Customer Reviews

Most Helpful Customer Reviews
77 of 84 people found the following review helpful
Format:DVD
The definition of the Japanese word ronin describes it as a samurai who has lost his master from the ruin of or the fall of his master. John Frankenheimer (with some final draft help with the script from David Mamet) takes this notion of a masterless samurai and brings to it a post-Cold War setting and sensibility that more than pay homage to the great stories and film of the ronin. One particular story about ronin that Frankenheimer references in detail is the classic story of the 47 Ronin. Ronin shows that in the latter-stages of his career, Frankenheimer was still the master of the political/spy-thriller genre. He infuses the film with a real hard-edge and was able to mix together both intelligence and energy in both the quieter and action-packed sequences in the film.

The film begins quietly with the introduction of the characters to be involved. We meet each individual in this quiet 10-minute scene that shows Frankenheimer's skill as a director more than Michael Bay can in two-hours of mind-numbing action. Robert De Niro as one of the two American mercenaries (or contractors) instantly becomes the focal point for everyone. His casual, but attentive reconnoitering of the Paris bar where the first meet occurs helps build tension without being overt. It's with the introduction of Jean Reno as the Frenchman in the group that we get the buddy-film dynamic as De Niro and Reno quickly create a believable camaraderie born of the times for such men during and after the Cold War. The rest of the cast is rounded out by an excellent and high-energy turn from Sean Bean as an English contractor who might not be all that he brags to be. The other American in the group was played by Skipp Sudduth who in his own understated way more than kept up with the high-caliber of actors around him.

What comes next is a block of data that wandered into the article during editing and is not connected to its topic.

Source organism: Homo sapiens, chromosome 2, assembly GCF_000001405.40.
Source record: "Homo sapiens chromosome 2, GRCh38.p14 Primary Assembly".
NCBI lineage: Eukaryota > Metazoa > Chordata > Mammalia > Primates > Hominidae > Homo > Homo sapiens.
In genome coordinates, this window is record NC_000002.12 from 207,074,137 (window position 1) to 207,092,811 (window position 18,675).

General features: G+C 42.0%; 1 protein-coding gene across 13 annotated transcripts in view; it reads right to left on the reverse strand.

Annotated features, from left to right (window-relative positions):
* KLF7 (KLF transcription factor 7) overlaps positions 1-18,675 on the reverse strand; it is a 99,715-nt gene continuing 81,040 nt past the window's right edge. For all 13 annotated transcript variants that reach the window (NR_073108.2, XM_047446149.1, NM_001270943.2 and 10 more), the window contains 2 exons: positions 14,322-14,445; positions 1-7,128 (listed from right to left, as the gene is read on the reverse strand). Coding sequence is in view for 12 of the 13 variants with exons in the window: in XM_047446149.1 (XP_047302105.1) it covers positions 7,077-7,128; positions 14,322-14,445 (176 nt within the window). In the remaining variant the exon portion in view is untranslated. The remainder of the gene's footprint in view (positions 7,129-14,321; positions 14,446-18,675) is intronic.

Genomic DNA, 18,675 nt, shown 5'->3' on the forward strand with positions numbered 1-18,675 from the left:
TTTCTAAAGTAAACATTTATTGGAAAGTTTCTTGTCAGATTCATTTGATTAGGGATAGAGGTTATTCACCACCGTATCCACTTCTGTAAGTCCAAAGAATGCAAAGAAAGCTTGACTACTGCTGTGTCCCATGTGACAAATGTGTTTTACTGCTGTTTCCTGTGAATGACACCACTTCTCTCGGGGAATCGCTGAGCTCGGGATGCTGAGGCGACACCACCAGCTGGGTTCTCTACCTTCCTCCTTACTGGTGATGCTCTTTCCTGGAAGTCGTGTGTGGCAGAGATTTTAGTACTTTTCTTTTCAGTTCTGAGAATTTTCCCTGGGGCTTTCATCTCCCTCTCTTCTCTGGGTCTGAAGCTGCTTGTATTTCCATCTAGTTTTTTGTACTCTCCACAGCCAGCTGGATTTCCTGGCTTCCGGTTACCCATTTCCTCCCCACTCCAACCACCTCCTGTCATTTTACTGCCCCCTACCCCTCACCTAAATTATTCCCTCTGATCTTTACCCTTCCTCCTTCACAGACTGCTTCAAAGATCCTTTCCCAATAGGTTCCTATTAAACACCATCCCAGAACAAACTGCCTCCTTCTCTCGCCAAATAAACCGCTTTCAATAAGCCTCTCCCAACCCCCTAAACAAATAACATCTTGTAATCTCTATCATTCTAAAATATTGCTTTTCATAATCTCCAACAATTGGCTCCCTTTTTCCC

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196 of 222 people found the following review helpful
1.0 out of 5 stars Blu-ray not worth the purchase! December 29, 2009
Format:Blu-ray|Verified Purchase
This is one of my favorite movies. Unfortunately, MGM decided to pull a fast one and release a lobotomized Blu-ray version.

First of all, it uses old-school, low bitrate MPEG-2 encoding (so much for the the "superior" picture quality of Blu-Ray).

Fine, I could have lived with that... except for the fact that, as others have mentioned, the Blu-ray release contains absolutely no special features at all! None. Zip. Zilch. Nada. Not even the stuff on the DVD release! WTF!?!?

I suppose MGM will eventually come out with a "Special Edition" Blu-Ray with the missing features, expecting us to also purchase that. No Way!!!

I'm returning this for a refund. I've spent quite a bit of money buying stuff off of Amazon over the years, and this is the first time I'm returning anything. It should tell you how ticked off I am about this.

Also, Amazon really needs to segregate the reviews for the Blu-ray release from the DVD reviews. It's sometimes very difficult to wade through 100s of reviews to find out if the Blu-ray release is worth buying over the DVD release.
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68 of 76 people found the following review helpful
3.0 out of 5 stars Great movie, poor Blu-Ray April 21, 2009
Format:Blu-ray|Verified Purchase
I actually saw Ronin in the theater when I was in high school. I had no idea what to expect, but I ended up loving it. It had such a great sense of style, it didn't spoon feed the plot to you, and featured fantastic action scenes. To this day it has my favorite car chase scenes.

So when I heard it was coming out on Blu-Ray, I was excited. I love the high definition picture and high quality sound that Blu-Ray offers, as well as the ability to fit those and a slew of extras on a single disc.